This column is far from being against the politicization of scientific issues, because everything that involves humanity is somehow political. The purpose here is to understand how each one’s preferences, political or not, can reinforce prejudice, how politicization can hinder an investigation, in fact, one should seek information without prejudice.

The case of SARS-CoV-2 is the most recent, but different biases have always existed in eugenic, racist, and anti-feminist theories, only to mention examples in which it is now widely recognized. This is not a matter of finger pointing and convicting: we will hardly come up with a name, an institution that can be blamed for the catastrophe, and even if that happens, the international political situation is unlikely to allow accountability is.

However, it is necessary to understand what happened and how to try to prevent it from happening again. There are thousands of laboratories on the planet that store different types of viruses, and today there is no strict monitoring of their storage and operation, even though there are international regulations for this. Not only is it not possible to ignore the possibility of accidents, but it is also not possible to ignore the hypothesis that governments or individuals want to use them with little pure intentions.

It is also worth remembering that Global warming is bringing the frozen virus back to life Thousands of years ago, and health protocols should also be devised to deal with them.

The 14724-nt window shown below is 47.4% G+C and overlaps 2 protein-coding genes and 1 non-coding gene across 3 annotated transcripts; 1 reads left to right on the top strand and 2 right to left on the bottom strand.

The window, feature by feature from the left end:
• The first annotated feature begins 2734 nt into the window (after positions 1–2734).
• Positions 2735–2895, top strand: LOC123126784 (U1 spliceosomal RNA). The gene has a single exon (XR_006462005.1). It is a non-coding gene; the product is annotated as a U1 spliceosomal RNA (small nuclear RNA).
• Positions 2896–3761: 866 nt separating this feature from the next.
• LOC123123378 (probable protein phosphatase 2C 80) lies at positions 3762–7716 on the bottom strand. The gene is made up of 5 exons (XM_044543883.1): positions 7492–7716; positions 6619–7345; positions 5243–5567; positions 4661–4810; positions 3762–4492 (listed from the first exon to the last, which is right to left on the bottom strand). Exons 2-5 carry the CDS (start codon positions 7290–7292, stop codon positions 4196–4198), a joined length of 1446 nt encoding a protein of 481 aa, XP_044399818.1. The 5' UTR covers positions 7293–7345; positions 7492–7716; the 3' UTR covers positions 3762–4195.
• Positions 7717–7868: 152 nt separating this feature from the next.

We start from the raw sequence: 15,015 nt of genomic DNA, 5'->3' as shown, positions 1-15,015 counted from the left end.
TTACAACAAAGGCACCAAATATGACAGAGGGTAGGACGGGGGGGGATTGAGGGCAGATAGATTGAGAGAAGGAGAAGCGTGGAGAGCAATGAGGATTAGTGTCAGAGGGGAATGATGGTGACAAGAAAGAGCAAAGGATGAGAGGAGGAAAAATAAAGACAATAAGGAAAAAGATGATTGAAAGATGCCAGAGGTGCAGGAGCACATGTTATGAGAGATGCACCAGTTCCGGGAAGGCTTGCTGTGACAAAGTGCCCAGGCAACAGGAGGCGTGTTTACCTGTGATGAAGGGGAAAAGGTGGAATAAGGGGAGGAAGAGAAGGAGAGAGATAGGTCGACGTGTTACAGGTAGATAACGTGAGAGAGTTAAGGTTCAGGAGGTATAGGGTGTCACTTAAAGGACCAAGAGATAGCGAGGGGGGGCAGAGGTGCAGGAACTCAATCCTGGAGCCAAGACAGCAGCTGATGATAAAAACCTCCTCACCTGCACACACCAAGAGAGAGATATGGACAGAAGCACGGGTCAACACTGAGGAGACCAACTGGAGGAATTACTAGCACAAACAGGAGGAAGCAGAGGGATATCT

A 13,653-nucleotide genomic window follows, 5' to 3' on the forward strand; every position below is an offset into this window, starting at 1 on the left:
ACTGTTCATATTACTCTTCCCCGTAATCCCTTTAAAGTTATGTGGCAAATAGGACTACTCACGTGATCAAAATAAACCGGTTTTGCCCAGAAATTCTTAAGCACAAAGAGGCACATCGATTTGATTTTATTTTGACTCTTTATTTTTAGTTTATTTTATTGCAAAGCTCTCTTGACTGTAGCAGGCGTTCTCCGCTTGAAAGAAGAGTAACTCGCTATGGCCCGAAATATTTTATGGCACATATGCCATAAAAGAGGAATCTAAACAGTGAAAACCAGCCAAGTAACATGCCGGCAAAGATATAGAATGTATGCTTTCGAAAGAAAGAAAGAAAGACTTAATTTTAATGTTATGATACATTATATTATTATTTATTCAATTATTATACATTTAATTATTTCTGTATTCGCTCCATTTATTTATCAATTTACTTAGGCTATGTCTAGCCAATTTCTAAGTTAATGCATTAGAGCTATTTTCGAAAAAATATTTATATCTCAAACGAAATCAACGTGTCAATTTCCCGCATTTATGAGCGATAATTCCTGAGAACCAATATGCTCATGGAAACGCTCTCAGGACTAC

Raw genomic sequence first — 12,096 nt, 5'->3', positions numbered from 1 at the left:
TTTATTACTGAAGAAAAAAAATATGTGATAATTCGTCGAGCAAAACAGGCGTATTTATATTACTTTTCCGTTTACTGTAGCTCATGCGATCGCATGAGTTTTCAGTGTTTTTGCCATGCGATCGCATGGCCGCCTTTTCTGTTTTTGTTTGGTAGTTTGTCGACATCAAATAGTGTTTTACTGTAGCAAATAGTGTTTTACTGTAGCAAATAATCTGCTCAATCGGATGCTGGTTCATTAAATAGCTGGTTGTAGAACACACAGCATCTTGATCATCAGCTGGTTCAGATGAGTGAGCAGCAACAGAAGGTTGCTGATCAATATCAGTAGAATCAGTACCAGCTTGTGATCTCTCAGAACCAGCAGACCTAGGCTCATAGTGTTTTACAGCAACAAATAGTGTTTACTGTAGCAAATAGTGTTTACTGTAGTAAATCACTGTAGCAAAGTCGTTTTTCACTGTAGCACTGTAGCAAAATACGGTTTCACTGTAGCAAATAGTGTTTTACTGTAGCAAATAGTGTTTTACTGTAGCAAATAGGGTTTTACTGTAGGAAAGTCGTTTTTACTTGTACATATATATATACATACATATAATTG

• Today’s first tip is good for drummers in particular and anyone who likes percussion in general, and from Master Bruno Balan, with whom I’ve taken drum lessons: the album Primiras Viagens by the Muttrib group. In the words of their record label: “The MUTRIB tribe was born from the convergence of the multicultural interests of some of the greatest composers in the Sao Paulo music scene. Thinking of the cultural connections of the eastern Mediterranean as a major axis of world culture, which since ancient times Connected in a musical cauldron of great enthusiasm from the west and east, the Mutrib tribe (meaning “energy that emanates from the meeting musicians” in Turkey) celebrates this association with a repertoire that showcases musical cultures in the region. Gives importance to both equality and diversity.

    The sound is too much, and it is “broken”, it interferes with our perceptions of the rhythm, but I will not try to explain why I have to understand it first! Anyone who watched Pulp Fiction, however, would recognize the track “Mizzirlo”, which appears in Dick Dale’s recording film “Surf Music”. Go there:

* Caio Maia publishes on Gizmodo Brasil every week. The opinions of the author do not necessarily reflect the views of the vehicle.

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About the author: Raven Weber

Musicaholic. Unapologetic alcohol maven. Social media expert. Award-winning coffee evangelist. Typical thinker.